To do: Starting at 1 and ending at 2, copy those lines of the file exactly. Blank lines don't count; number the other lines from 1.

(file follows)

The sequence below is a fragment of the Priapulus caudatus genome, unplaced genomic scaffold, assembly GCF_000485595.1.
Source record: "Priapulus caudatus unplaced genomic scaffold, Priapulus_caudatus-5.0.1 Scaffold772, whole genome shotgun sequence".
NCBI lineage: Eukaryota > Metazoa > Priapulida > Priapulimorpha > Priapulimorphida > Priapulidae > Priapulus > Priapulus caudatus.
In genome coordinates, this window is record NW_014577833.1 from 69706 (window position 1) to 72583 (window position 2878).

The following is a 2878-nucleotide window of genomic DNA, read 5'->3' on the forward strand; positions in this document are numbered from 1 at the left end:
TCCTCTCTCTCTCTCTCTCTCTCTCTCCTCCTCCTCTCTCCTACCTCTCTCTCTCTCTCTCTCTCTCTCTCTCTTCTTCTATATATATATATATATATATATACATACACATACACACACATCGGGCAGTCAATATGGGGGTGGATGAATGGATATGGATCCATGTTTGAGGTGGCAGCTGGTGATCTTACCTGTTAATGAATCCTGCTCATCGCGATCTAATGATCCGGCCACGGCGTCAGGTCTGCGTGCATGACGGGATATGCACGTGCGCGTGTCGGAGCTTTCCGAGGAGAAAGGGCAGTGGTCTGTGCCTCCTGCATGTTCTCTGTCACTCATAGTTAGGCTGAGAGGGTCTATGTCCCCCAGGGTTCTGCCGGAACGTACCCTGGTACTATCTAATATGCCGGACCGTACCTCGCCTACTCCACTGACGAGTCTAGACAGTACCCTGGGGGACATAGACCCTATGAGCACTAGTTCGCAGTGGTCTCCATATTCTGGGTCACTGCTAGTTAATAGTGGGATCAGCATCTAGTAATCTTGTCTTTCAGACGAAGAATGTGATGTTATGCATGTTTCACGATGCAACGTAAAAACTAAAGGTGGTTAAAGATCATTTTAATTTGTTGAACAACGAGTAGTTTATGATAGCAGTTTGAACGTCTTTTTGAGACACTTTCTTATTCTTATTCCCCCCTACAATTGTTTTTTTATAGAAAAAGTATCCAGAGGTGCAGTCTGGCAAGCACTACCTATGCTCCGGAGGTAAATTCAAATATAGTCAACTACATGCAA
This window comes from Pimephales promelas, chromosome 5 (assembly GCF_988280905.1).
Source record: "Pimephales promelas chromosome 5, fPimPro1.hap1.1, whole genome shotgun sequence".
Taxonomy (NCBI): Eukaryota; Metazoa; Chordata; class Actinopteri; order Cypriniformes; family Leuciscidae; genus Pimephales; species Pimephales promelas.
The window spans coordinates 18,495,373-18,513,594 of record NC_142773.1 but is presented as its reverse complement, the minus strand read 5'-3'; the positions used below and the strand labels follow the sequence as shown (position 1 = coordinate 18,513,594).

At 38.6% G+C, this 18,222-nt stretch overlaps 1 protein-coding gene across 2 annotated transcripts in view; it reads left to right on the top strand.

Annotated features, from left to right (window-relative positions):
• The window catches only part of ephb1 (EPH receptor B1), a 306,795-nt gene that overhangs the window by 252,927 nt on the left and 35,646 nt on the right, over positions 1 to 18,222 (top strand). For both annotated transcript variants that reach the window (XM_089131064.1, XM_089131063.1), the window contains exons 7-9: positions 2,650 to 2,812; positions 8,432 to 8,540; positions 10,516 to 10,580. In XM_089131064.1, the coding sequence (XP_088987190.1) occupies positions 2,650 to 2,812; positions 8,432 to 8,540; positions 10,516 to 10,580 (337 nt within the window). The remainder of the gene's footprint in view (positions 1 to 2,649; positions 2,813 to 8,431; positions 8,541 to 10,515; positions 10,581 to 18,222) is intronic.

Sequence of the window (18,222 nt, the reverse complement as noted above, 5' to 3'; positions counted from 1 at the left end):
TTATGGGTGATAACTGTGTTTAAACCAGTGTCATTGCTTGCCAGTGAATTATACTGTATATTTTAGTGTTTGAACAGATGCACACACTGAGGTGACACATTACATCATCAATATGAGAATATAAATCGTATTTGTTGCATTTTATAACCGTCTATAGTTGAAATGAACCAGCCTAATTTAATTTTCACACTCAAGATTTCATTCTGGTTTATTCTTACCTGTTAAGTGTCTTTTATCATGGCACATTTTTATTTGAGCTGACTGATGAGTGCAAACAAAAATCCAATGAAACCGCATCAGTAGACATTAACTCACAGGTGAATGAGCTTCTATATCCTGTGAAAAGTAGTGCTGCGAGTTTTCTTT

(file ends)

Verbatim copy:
The sequence below is a fragment of the Priapulus caudatus genome, unplaced genomic scaffold, assembly GCF_000485595.1.
Source record: "Priapulus caudatus unplaced genomic scaffold, Priapulus_caudatus-5.0.1 Scaffold772, whole genome shotgun sequence".